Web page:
To be fair, that's probably the intended functionality so that pretty much anyone can fly it. Quadcopters certainly operate this way as well. It's what makes it a "drone" instead of a RC plane or helicopter. Yet, for some reason, flight stabilization makes a quadcopter fun - on a fixed wing, it takes the fun out of it. It's hard to explain, but perhaps I had the wrong expectations with the Disco.
Despite all of that, there are some things to like about the Disco. The 45 minutes battery is wonderful and really gives you plenty of time to play around without even thinking about the battery life. The top speed of about 50 mph is exhilarating to watch - though you will definitely need a large area to fly this thing. (Not a backyard toy unless your back yard is about 6 football fields large!)
Camera and FPV
Because it's a drone, it must have a camera I suppose. The camera is situated right inside the front nose. The picture quality is certainly below DJI, but it is reasonable enough (see above). The real problem is that even with some kind of gimbal stabilization, the camera still moves with the aircraft significantly more than a quadcopter. Something as simple as gaining altitude means the nose will point up, so every time the autopilot thinks its getting low, the nose will jerk up - not a great thing for aerial video. I wasn't able to actually get a smooth video longer than a handful of seconds. I’m sure I could use some more practice, but there are a lot of limitations with fixed wing video - at least with a camera in the nose. Here's an example clip:
The FPV is a cool idea, but in reality fulfills every requirement of a gimmick. It uses your phone, so it's already at the low end of the spectrum. Even so, the quality is much worse than what you may have seen from the Google Daydream. The difference is, of course, that instead of playing a game, you are piloting an aircraft that could crash into something. With the Disco, It's very easy to see why the FAA does not allow FPV flying outdoors without an additional spotter - you will definitely need it to be safe. For what it's worth, I found that flying without FPV was actually more fun anyway.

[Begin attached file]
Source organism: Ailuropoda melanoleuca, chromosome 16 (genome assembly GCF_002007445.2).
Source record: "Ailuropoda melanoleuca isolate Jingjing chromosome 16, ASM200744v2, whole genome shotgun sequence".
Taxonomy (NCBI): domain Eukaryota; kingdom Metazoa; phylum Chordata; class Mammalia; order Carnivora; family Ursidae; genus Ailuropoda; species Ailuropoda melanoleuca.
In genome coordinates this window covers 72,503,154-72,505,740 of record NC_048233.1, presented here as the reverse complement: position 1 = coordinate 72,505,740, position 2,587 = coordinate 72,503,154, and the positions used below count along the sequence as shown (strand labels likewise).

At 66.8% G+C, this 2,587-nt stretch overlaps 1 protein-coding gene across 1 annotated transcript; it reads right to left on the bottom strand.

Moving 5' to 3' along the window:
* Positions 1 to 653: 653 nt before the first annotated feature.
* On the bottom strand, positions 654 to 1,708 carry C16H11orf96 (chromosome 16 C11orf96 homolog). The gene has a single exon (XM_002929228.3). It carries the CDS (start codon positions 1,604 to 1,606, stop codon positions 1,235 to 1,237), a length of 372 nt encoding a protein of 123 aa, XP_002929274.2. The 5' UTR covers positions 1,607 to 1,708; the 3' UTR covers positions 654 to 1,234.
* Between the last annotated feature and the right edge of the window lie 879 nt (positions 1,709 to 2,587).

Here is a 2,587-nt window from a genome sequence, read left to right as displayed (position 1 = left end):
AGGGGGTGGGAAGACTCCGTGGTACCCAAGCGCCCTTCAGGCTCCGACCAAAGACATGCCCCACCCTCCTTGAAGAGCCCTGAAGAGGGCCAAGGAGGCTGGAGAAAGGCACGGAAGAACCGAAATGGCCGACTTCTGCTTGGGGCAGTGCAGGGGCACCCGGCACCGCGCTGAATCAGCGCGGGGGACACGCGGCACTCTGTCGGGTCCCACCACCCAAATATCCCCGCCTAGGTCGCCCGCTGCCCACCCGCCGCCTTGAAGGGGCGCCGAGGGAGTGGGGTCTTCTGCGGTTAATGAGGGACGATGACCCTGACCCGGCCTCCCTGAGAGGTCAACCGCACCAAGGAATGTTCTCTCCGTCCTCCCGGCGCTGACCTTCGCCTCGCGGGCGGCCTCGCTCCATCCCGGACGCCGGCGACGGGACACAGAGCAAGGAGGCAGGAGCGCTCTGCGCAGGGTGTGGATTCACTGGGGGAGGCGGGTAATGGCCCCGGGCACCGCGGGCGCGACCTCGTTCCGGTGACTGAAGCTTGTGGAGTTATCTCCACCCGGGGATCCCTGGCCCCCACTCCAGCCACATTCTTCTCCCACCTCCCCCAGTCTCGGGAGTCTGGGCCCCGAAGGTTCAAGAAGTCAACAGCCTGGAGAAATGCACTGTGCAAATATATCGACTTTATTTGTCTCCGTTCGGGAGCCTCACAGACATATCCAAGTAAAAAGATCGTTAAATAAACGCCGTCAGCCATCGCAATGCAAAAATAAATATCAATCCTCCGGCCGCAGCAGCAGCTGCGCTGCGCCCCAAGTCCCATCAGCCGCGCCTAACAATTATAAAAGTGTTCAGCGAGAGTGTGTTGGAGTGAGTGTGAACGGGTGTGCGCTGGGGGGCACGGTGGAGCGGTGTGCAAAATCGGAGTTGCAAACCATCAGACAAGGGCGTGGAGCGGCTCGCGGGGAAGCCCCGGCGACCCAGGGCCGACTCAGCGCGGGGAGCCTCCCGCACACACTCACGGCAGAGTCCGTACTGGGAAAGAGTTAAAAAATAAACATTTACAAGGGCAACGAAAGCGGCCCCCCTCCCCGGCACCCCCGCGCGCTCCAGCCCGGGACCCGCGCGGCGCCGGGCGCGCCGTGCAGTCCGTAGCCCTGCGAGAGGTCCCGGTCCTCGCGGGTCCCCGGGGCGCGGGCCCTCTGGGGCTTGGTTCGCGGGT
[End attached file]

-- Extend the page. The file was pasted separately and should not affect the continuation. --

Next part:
The Major Stall
Up until this point, I could see how the Disco might fill a fixed-wing niche in the hobby segment. It comes with some limitations, but if long flights with a strong autopilot are your thing and you have plenty of room, I could understand why you might want one. But if there's one thing that’s really going to kill the success of this drone, it's the price: $1300. Yes, 100 clams more than a Phantom 4 for an aircraft that is mostly made of foam and has a single motor vs four, with a far inferior camera. That is baffling. A quick glance at the Disco would have me guessing the price at around $300-$500. I have to imagine a fixed wing could be done for this price, it's just unfortunate that Parrot isn't the one to do it. Because I can't see anyone considering this over a Phantom at its current price.
The Fixed Wing Drone?
Although I almost always have fun flying drones, the Parrot Disco left me feeling a bit disappointed. While there are some rough patches in the Disco, a lot of the setbacks are inherent to a fixed wing drone. In many ways, I wasn't specifically testing the Disco, but more the concept of a fixed wing drone for the hobby space. The commercial space has a clear purpose, where the fixed-wing advantage of endurance and high speed are perfectly matched for an industry like agriculture. But for a hobby, those advantages come at a high cost. It's not necessarily that Parrot didn't execute well, but that the idea of a fixed wing is still in question. I'm hoping that someone will answer that question better than Parrot, because I’m convinced there is a small niche market. For most people, the quadcopter is the clear winner. For those that are determined to find a fixed-wing, I'd pass on the Disco.